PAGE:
When the operations of Gillette were shut down, only the appellants were left as employees and contributors to the Plan. Mr Scully was employed by Gillette from 1992 to 2001. Mr Richardson was employed from a date unknown to September 2000. The respondents were employed by Gillette for various periods before 1996. Mr Coley, for example, was employed from March 14, 1983 to June 1994, when he resigned and received a payment of $110,000 from the Plan, representing his contributions plus credited interest.
At the time of the discontinuance of the pension scheme of the Fund there was no statutory regulation of pension funds in Jamaica, apart from a requirement in the Income Tax Act for the Commissioner of Taxpayer Audit and Assessment to approve superannuation funds for the purposes of that Act. In 2005 the Pensions (Superannuation Funds and Retirement Schemes) Act made provision for the Financial Services Commission to approve pension schemes. In the case of a winding up, the Act provides that any surplus must be verified by an approved actuary, and a scheme of distribution must be submitted by the trustees for the Commission's approval. The Commission is to have regard to the payment of assets to (in order of priority) the current pensioners and their beneficiaries; to remaining Members and their beneficiaries by way of additional benefits; and to the sponsor of the scheme. The Gillette scheme, having been discontinued at the end of 2000, was not covered by this legislation.
The Trust Deed and the Rules
The Plan was established as a defined benefits plan by a Trust Deed dated May 1, 1976 in accordance with the Rules set out in a Schedule to the Trust Deed. In Recital (A) of the Trust Deed it was recited that ``the Employer has determined to establish a superannuation fund (hereinafter referred to as the `Fund') upon irrevocable trust for the purposes of securing pensions on retirement for their present and future employees as shall be eligible to participate in same (hereinafter referred to as the `Members') and other benefits for such Members and after their death for their widows and/or designated beneficiaries.''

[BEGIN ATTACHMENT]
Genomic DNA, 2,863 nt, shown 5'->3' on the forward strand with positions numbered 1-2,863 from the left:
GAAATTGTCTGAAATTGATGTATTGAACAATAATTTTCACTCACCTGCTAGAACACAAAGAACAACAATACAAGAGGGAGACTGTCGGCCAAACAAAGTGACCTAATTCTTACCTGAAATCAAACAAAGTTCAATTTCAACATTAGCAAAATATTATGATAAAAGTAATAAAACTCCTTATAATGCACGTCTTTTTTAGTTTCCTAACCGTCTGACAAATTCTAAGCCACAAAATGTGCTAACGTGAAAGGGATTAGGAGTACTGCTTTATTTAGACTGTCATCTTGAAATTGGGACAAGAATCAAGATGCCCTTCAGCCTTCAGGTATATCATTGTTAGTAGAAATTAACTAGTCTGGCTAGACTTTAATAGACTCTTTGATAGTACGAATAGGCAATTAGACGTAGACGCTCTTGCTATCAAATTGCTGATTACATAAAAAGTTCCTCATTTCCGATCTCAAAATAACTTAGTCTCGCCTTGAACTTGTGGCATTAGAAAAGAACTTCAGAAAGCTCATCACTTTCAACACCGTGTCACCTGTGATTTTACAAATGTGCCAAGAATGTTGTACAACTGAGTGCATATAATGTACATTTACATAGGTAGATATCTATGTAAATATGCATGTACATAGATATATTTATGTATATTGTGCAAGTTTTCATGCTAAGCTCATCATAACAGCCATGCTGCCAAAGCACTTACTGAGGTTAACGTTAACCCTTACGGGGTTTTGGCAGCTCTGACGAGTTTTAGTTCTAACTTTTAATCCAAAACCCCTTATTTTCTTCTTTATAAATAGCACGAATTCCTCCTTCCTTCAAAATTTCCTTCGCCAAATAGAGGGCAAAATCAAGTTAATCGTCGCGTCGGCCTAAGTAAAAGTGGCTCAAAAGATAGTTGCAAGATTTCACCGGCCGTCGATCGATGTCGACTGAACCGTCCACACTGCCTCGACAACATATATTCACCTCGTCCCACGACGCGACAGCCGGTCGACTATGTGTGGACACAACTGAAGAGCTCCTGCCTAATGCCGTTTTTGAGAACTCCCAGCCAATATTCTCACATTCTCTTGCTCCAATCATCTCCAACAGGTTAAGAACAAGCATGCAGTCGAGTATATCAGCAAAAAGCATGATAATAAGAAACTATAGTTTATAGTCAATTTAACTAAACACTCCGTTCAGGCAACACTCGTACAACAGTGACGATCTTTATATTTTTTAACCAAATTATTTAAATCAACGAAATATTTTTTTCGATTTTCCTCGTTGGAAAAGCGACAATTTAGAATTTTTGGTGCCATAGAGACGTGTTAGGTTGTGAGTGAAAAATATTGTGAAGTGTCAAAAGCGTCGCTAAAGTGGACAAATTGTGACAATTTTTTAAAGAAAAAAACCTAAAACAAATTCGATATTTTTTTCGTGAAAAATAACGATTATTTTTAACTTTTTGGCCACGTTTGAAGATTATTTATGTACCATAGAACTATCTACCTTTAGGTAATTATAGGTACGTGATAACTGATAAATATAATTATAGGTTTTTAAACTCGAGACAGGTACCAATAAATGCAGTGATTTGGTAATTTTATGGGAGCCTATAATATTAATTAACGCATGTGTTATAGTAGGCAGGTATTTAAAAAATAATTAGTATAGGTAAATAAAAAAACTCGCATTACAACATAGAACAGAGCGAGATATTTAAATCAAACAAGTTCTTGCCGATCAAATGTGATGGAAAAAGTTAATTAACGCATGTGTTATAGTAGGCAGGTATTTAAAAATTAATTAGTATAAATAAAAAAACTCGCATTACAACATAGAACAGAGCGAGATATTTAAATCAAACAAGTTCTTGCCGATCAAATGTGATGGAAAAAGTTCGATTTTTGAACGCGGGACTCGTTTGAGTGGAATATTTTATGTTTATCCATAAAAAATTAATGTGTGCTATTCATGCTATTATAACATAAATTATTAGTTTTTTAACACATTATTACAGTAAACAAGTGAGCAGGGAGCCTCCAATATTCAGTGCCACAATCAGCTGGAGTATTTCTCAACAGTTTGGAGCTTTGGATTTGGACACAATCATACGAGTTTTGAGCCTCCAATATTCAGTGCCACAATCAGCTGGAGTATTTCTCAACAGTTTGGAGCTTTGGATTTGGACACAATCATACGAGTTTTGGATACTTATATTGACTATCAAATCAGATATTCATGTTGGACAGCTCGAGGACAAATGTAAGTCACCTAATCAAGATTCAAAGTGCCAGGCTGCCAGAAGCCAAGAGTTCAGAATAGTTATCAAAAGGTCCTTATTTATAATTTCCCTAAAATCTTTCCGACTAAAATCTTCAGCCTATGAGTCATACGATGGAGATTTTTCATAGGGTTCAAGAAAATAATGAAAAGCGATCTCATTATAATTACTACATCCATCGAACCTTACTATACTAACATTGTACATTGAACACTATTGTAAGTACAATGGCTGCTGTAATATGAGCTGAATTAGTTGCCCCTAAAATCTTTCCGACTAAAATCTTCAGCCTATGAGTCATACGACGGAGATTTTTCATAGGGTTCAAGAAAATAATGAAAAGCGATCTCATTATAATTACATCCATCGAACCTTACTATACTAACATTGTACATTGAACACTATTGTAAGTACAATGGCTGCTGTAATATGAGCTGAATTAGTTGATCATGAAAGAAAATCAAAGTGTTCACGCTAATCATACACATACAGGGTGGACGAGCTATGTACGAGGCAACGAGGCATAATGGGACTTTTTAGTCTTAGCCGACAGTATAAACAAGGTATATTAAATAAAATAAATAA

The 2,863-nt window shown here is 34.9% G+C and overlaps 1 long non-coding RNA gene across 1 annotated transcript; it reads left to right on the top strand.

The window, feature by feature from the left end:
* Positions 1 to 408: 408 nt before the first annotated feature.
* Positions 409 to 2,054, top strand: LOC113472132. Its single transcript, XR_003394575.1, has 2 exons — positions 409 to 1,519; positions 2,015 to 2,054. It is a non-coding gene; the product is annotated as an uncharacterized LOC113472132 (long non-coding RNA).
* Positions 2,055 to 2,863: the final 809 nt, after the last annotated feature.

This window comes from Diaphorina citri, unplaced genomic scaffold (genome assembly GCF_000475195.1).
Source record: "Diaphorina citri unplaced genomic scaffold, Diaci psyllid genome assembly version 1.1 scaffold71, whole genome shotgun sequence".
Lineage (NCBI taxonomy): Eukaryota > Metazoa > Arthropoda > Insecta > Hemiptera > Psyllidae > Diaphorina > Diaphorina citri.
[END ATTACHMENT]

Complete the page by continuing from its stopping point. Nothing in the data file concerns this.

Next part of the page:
In Recital (B) it was recited that ``the Fund shall be held in trust by the Trustees for the exclusive benefit of Members, retired Members, their widows and/or designated beneficiaries in accordance with the rules set forth in the Schedule attached hereto (hereinafter called the `Rules') and the Trustees, at the request of the Employer, have consented to act as Trustees hereof.''
Clause 7 of the Trust Deed was a ``Royal Lives'' clause providing that except as provided under the Rules the trust would continue until a date twenty-one years after the death of the last survivor of the issue then living of his late Majesty King George VI. The clause further provided that upon determination of the trust after payment of costs, charges and benefits, ``the balance of the Fund, if any, shall be disbursed in accordance with the Rules.''
By Rule 1(d) of the Rules ``Member'' is defined as ``an employee who is eligible under the Plan and who has signed the application form provided.''
Rule 2 deals with eligibility. An employee becomes eligible to join the Plan if he is a permanent employee (Rule 2(a)). By Rule 2(e) ``if a Member's employment is terminated and is thereafter re-employed, he shall, upon such re-employment, be considered as a new employee for all purposes of the Plan.''
Rule 5 deals with contributions. The Employer is obliged to pay only the balance of the cost necessary to purchase the pension guaranteed by formula. Members make contributions by payroll deductions of 5% of earnings, and may make...